Witham: I don’t think we’ll ever achieve perfect parity meeting the needs of the community. We need to address how to lower our operating costs downtown in order to lessen the taxes on the community as a whole. The biggest issue is our taxes are about 20 percent above and beyond the rate of inflation and the rate of growth here, and that’s because of some of the things we do downtown. Not the decisions but the implementations of those decisions that are very costly and less efficient.
Oil and gas
Q: Do you support oil drilling off the coast?
Von Hahmann: We have to look at a more holistic way of meeting our energy needs because we’re so dependent on tourism.
Chappie: We have to make some changes in this country with its dependence on oil.
McClash: The state needs to commit to alternative types of energy. We have too precious of an environment to risk drilling oil off our shores today.
Witham: I’m much in favor of developing renewable energy, but it will only partially meet our needs. We’ll have to drill and take advantage of our own natural resources, whether it’s here or in Alaska.
Q: Under what circumstances would you approve Port Dolphin?
Chappie: We need to protect our environment, our tourism our beaches, our borrow pits and get it as far away from the Island as possible.
Witham: Take a proactive approach, got after it the right way, monitor it, put safety measures in place and take advantage of the economic benefits. I would never support putting it where we get our beach renourishment sand.
McClash: They planned on locating it right off the shore of Bean Point and that was just crazy. As chairman of Port Manatee, I had a chance to meet with the Port Dolphin people. After they heard the concerns of the community, they got the message and moved it out of the sand source area.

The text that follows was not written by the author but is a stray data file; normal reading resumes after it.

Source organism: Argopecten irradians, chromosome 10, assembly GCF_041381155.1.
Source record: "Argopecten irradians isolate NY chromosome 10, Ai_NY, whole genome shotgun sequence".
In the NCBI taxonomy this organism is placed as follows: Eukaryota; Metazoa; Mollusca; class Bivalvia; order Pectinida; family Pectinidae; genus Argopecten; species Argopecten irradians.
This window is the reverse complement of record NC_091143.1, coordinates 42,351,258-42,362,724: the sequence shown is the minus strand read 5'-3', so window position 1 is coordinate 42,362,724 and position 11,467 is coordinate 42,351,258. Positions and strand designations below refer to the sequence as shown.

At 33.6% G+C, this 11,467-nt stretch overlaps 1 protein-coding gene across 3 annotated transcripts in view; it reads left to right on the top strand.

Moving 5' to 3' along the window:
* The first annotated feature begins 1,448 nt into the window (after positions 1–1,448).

Von Hahmann: I agree with protecting our sand source. We need to have a hookup offshore not on shore.
Q: What type of new bridge should we seek to replace the Anna Maria Island Bridge?
A: All supported a replacement bridge and said they would listen to the community’s wishes.
Perico and pines
Q: If Seven Shores (St. Joe’s planned high-rise development on Perico Island) were to come up again, what would you do to keep it from being developed?
McClash: John, Jane and I all opposed that project from the beginning. We have a window of time to contact the property owners to see if we can make it a county park. If they’re willing to offer that property, we should put it on the ballot and let the voters decide. I see it as an enormous resource for the community. It’s too valuable a piece of property for us just to walk away and say there’s going to be condos there.
Von Hahmann: I totally agree with Joe. The board is so environmentally focused on getting those pieces of property that are jewels in the necklace of Manatee County. I was one of the 12 Concerned Citizens of Manatee County that filed a lawsuit when the city of Bradenton and the Florida Department of Community Affairs approved the rezone for that property.
Chappie: I agree with Joe. Put it on the ballot and let the people decide. As your district commissioner I will fight that fight.
Witham: I’m not well versed on the subject, but I would support putting it on the ballot and letting the public decide. I don’t care to take tax dollars to buy preserve land.
Q: What’s your opinion on Australian pines?
McClash: I like Australian pines. What other tree could you have on the island that has that much shade and character? They are good trees in certain locations. A lot of the ones we cut on the Causeway were because of the power line issues.
Von Hahmann: We remove them strategically and we have reasons for doing it. They are an invasive, exotic species and nothing grows under them. They also are beautiful, provide shade and are fast growing, but they are not sturdy in storms. I’m not for clear-cutting them, but if they need to be removed to restore the environment, I’m for that.
Chappie: I’m not in favor of cutting all of them down. We need to cut down the ones that are causing a safety issue. They make beautiful hedges; you can work with them.
Witham: I agree with John. Safety issues aside, with power lines and utilities, they can be trimmed or hedged. Let’s not remove any more of those. They’ve been here a long time.